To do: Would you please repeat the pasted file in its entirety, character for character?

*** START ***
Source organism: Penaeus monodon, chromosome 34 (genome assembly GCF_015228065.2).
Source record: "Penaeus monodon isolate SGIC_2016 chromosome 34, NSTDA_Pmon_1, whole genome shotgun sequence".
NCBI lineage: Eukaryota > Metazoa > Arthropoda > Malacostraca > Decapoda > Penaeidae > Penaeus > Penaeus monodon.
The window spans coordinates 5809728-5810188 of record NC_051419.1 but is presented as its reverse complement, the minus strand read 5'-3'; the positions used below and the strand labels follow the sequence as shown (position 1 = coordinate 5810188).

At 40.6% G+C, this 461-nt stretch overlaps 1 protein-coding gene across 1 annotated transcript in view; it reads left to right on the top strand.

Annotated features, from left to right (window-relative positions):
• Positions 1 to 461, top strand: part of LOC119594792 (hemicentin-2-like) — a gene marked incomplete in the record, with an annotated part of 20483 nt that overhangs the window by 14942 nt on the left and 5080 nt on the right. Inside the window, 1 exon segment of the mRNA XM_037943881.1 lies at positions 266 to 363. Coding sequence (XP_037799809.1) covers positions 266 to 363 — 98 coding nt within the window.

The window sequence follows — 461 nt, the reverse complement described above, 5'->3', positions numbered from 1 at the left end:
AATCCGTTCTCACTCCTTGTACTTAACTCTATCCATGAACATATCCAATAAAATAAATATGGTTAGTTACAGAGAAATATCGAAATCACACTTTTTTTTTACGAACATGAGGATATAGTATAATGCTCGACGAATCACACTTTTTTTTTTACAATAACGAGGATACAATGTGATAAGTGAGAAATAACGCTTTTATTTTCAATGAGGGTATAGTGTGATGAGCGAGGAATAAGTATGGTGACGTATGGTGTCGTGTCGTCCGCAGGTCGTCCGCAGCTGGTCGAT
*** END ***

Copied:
Source organism: Penaeus monodon, chromosome 34 (genome assembly GCF_015228065.2).
Source record: "Penaeus monodon isolate SGIC_2016 chromosome 34, NSTDA_Pmon_1, whole genome shotgun sequence".
NCBI lineage: Eukaryota > Metazoa > Arthropoda > Malacostraca > Decapoda > Penaeidae > Penaeus > Penaeus monodon.
The window spans coordinates 5809728-5810188 of record NC_051419.1 but is presented as its reverse complement, the minus strand read 5'-3'; the positions used below and the strand labels follow the sequence as shown (position 1 = coordinate 5810188).

At 40.6% G+C, this 461-nt stretch overlaps 1 protein-coding gene across 1 annotated transcript in view; it reads left to right on the top strand.

Annotated features, from left to right (window-relative positions):
• Positions 1 to 461, top strand: part of LOC119594792 (hemicentin-2-like) — a gene marked incomplete in the record, with an annotated part of 20483 nt that overhangs the window by 14942 nt on the left and 5080 nt on the right. Inside the window, 1 exon segment of the mRNA XM_037943881.1 lies at positions 266 to 363. Coding sequence (XP_037799809.1) covers positions 266 to 363 — 98 coding nt within the window.

The window sequence follows — 461 nt, the reverse complement described above, 5'->3', positions numbered from 1 at the left end:
AATCCGTTCTCACTCCTTGTACTTAACTCTATCCATGAACATATCCAATAAAATAAATATGGTTAGTTACAGAGAAATATCGAAATCACACTTTTTTTTTACGAACATGAGGATATAGTATAATGCTCGACGAATCACACTTTTTTTTTTACAATAACGAGGATACAATGTGATAAGTGAGAAATAACGCTTTTATTTTCAATGAGGGTATAGTGTGATGAGCGAGGAATAAGTATGGTGACGTATGGTGTCGTGTCGTCCGCAGGTCGTCCGCAGCTGGTCGAT